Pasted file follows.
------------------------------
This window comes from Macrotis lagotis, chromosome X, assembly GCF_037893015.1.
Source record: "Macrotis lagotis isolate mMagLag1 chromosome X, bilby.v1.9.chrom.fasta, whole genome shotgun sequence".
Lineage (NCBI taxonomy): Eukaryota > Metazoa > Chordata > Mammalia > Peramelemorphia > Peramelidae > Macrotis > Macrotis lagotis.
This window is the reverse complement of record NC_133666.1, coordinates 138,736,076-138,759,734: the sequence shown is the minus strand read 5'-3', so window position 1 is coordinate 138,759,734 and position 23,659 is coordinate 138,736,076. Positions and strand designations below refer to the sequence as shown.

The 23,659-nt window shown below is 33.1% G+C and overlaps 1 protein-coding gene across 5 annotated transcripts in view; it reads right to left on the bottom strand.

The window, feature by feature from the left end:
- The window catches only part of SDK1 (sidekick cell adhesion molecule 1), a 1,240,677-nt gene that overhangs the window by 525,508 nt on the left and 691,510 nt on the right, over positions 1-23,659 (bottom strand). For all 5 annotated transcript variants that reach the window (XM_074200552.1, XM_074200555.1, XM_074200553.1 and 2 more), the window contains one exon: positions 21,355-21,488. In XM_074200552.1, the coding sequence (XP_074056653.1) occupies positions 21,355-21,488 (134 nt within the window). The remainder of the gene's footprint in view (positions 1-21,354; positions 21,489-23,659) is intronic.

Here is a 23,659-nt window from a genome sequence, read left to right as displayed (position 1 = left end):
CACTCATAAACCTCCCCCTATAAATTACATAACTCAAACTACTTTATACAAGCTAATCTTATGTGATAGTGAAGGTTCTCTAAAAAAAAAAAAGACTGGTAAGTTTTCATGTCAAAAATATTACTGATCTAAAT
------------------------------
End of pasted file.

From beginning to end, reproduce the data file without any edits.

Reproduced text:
This window comes from Macrotis lagotis, chromosome X, assembly GCF_037893015.1.
Source record: "Macrotis lagotis isolate mMagLag1 chromosome X, bilby.v1.9.chrom.fasta, whole genome shotgun sequence".
Lineage (NCBI taxonomy): Eukaryota > Metazoa > Chordata > Mammalia > Peramelemorphia > Peramelidae > Macrotis > Macrotis lagotis.
This window is the reverse complement of record NC_133666.1, coordinates 138,736,076-138,759,734: the sequence shown is the minus strand read 5'-3', so window position 1 is coordinate 138,759,734 and position 23,659 is coordinate 138,736,076. Positions and strand designations below refer to the sequence as shown.

The 23,659-nt window shown below is 33.1% G+C and overlaps 1 protein-coding gene across 5 annotated transcripts in view; it reads right to left on the bottom strand.

The window, feature by feature from the left end:
- The window catches only part of SDK1 (sidekick cell adhesion molecule 1), a 1,240,677-nt gene that overhangs the window by 525,508 nt on the left and 691,510 nt on the right, over positions 1-23,659 (bottom strand). For all 5 annotated transcript variants that reach the window (XM_074200552.1, XM_074200555.1, XM_074200553.1 and 2 more), the window contains one exon: positions 21,355-21,488. In XM_074200552.1, the coding sequence (XP_074056653.1) occupies positions 21,355-21,488 (134 nt within the window). The remainder of the gene's footprint in view (positions 1-21,354; positions 21,489-23,659) is intronic.

Here is a 23,659-nt window from a genome sequence, read left to right as displayed (position 1 = left end):
CACTCATAAACCTCCCCCTATAAATTACATAACTCAAACTACTTTATACAAGCTAATCTTATGTGATAGTGAAGGTTCTCTAAAAAAAAAAAAGACTGGTAAGTTTTCATGTCAAAAATATTACTGATCTAAAT